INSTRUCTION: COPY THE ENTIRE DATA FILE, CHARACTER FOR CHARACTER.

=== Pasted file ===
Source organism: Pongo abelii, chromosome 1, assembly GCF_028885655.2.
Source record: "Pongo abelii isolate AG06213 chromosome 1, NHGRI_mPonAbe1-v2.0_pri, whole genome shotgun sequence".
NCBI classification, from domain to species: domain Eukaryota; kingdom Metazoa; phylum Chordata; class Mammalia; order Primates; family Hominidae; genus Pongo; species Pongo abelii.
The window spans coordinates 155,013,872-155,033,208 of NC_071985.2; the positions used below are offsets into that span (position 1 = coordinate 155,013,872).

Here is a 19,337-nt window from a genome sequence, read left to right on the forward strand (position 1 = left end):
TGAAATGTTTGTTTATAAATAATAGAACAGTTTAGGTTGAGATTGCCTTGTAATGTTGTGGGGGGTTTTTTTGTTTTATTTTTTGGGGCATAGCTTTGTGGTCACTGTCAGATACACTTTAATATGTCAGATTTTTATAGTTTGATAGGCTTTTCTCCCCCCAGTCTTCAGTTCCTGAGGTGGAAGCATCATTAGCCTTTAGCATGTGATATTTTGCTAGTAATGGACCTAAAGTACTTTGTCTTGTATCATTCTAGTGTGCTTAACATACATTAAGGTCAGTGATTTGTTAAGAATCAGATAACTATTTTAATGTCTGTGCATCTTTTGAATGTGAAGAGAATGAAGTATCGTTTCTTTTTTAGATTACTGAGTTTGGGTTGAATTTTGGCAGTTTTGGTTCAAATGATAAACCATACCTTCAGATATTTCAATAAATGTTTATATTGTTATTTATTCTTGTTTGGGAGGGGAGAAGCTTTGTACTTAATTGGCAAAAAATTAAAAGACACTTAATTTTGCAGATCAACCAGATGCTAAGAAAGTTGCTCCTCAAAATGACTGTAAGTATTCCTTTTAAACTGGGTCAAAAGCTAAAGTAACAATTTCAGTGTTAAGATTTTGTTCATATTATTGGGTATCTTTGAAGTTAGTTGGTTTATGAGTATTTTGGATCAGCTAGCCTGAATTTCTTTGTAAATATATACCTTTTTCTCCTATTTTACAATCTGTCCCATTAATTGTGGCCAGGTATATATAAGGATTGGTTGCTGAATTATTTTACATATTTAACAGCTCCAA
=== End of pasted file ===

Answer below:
Source organism: Pongo abelii, chromosome 1, assembly GCF_028885655.2.
Source record: "Pongo abelii isolate AG06213 chromosome 1, NHGRI_mPonAbe1-v2.0_pri, whole genome shotgun sequence".
NCBI classification, from domain to species: domain Eukaryota; kingdom Metazoa; phylum Chordata; class Mammalia; order Primates; family Hominidae; genus Pongo; species Pongo abelii.
The window spans coordinates 155,013,872-155,033,208 of NC_071985.2; the positions used below are offsets into that span (position 1 = coordinate 155,013,872).

Here is a 19,337-nt window from a genome sequence, read left to right on the forward strand (position 1 = left end):
TGAAATGTTTGTTTATAAATAATAGAACAGTTTAGGTTGAGATTGCCTTGTAATGTTGTGGGGGGTTTTTTTGTTTTATTTTTTGGGGCATAGCTTTGTGGTCACTGTCAGATACACTTTAATATGTCAGATTTTTATAGTTTGATAGGCTTTTCTCCCCCCAGTCTTCAGTTCCTGAGGTGGAAGCATCATTAGCCTTTAGCATGTGATATTTTGCTAGTAATGGACCTAAAGTACTTTGTCTTGTATCATTCTAGTGTGCTTAACATACATTAAGGTCAGTGATTTGTTAAGAATCAGATAACTATTTTAATGTCTGTGCATCTTTTGAATGTGAAGAGAATGAAGTATCGTTTCTTTTTTAGATTACTGAGTTTGGGTTGAATTTTGGCAGTTTTGGTTCAAATGATAAACCATACCTTCAGATATTTCAATAAATGTTTATATTGTTATTTATTCTTGTTTGGGAGGGGAGAAGCTTTGTACTTAATTGGCAAAAAATTAAAAGACACTTAATTTTGCAGATCAACCAGATGCTAAGAAAGTTGCTCCTCAAAATGACTGTAAGTATTCCTTTTAAACTGGGTCAAAAGCTAAAGTAACAATTTCAGTGTTAAGATTTTGTTCATATTATTGGGTATCTTTGAAGTTAGTTGGTTTATGAGTATTTTGGATCAGCTAGCCTGAATTTCTTTGTAAATATATACCTTTTTCTCCTATTTTACAATCTGTCCCATTAATTGTGGCCAGGTATATATAAGGATTGGTTGCTGAATTATTTTACATATTTAACAGCTCCAA